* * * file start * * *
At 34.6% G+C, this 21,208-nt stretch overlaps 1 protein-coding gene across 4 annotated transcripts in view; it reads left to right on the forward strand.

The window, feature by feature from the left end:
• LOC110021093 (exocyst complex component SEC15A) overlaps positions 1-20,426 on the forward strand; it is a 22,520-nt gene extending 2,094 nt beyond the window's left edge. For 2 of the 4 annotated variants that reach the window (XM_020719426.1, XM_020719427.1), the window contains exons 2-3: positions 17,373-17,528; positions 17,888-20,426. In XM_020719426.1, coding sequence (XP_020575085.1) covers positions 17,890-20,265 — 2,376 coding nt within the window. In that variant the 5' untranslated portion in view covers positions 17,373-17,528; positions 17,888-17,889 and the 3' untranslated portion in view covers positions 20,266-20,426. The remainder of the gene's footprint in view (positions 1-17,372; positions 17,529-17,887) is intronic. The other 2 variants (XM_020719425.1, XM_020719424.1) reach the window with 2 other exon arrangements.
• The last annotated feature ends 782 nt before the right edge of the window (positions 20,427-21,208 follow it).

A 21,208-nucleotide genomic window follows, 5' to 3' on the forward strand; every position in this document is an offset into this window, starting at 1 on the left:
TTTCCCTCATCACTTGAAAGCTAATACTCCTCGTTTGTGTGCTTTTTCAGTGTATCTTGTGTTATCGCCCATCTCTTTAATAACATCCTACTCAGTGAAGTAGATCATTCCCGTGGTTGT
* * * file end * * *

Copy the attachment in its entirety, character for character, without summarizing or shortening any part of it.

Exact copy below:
At 34.6% G+C, this 21,208-nt stretch overlaps 1 protein-coding gene across 4 annotated transcripts in view; it reads left to right on the forward strand.

The window, feature by feature from the left end:
• LOC110021093 (exocyst complex component SEC15A) overlaps positions 1-20,426 on the forward strand; it is a 22,520-nt gene extending 2,094 nt beyond the window's left edge. For 2 of the 4 annotated variants that reach the window (XM_020719426.1, XM_020719427.1), the window contains exons 2-3: positions 17,373-17,528; positions 17,888-20,426. In XM_020719426.1, coding sequence (XP_020575085.1) covers positions 17,890-20,265 — 2,376 coding nt within the window. In that variant the 5' untranslated portion in view covers positions 17,373-17,528; positions 17,888-17,889 and the 3' untranslated portion in view covers positions 20,266-20,426. The remainder of the gene's footprint in view (positions 1-17,372; positions 17,529-17,887) is intronic. The other 2 variants (XM_020719425.1, XM_020719424.1) reach the window with 2 other exon arrangements.
• The last annotated feature ends 782 nt before the right edge of the window (positions 20,427-21,208 follow it).

A 21,208-nucleotide genomic window follows, 5' to 3' on the forward strand; every position in this document is an offset into this window, starting at 1 on the left:
TTTCCCTCATCACTTGAAAGCTAATACTCCTCGTTTGTGTGCTTTTTCAGTGTATCTTGTGTTATCGCCCATCTCTTTAATAACATCCTACTCAGTGAAGTAGATCATTCCCGTGGTTGT